|08-04-2011, 08:46 AM||#1|
Join Date: Aug 2011
I want to buy an ereader for my husband. He wants to get away from the computer screen once in a while and I heard that the eink looks like a book.
I have been doing a lot of research already. I was looking at the kobo wifi not the new touch.
He will be reading 99% technical books. Programming etc.....
I was reading about how the ereaders (the kobo specifically) does not handle pdf's very well and if I have pdf books than I will have to convert them using software (which kind of sounds like a pain).
The question I had was how these ereaders handle epub files for tech books. If I were to buy the tech books online in epub format will this be a problem as well?
I do not care to much about the touch screen and I heard there isn't too much of a difference with the wifi and the new touch.
|08-04-2011, 06:04 PM||#2|
Join Date: Feb 2009
Device: Kindle 3, Kindle PW2
Not only is it a pain, it often doesn't work out very well, although that depends on the format of the PDF.
The Kobo handles epub natively, so assuming that the books are sold in epub form, it'll be fine with them. However, I would read reviews of the ebooks you have in mind to make sure the publishers did a good job converting them to .epub format.
The new Kobo Touch uses the e-ink Pearl screen, which I think does make a difference.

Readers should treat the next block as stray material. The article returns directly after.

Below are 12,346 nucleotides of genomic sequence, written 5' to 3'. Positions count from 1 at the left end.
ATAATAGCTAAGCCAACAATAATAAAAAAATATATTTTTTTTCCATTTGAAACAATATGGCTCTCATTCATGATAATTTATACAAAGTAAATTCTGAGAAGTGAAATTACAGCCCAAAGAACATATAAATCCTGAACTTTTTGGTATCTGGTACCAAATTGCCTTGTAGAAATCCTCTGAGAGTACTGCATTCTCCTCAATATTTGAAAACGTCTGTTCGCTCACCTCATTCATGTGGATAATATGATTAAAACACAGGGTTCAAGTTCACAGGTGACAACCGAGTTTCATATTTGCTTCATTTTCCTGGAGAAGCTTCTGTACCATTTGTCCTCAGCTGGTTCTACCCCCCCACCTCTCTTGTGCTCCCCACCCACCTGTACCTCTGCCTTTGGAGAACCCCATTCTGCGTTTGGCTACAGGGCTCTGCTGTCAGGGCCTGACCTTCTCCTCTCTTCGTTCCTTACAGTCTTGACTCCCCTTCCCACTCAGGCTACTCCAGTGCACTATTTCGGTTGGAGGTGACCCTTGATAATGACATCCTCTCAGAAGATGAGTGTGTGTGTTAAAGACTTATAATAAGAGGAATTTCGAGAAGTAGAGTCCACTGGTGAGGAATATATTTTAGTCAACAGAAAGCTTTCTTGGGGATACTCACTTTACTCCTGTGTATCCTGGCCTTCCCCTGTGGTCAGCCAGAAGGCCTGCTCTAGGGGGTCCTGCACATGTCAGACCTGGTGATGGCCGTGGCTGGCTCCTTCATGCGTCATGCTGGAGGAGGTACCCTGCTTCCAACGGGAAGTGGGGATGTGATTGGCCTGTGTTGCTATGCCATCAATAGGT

|08-04-2011, 06:18 PM||#3|
Join Date: Aug 2009
Device: Sony PRS 650, PocketBook 360, Astak PocketPro (RIP), Tungsten T3
The problem with technical books is that they often have diagrams, charts, figures, and pictures that don't display well on the average 6" screen. In addition, PDFs often have page headers and footers, with such things as page number, book or journal title, and author. When the reader tries to reflow this sort of document, the header and footer stuff often ends up buried in the text. The best option for a "native" display, where the pages look like they do on a computer screen is a larger reader. The Sony 950, Kindle DX, and Pocket 902 all come to mind.
The ePub format is designed to reflow well on any screen size, so that often helps with the header and footer problems. However, there's only so much space on a 6" screen to display information, so the charts and diagrams would still be a potential issue.
|08-08-2011, 07:54 AM||#4|
Join Date: Feb 2011
Location: Akron, OH USA
Device: Kindle PW, Galaxy Nexus, iPad 1
I agree with charmian regarding going for the Kobo Touch (or Nook Touch, Kindle 3, or Sony Reader), if possible money-wise, to pick up an E Ink Pearl display rather than the older E Ink Vizplex of the Kobo classic.
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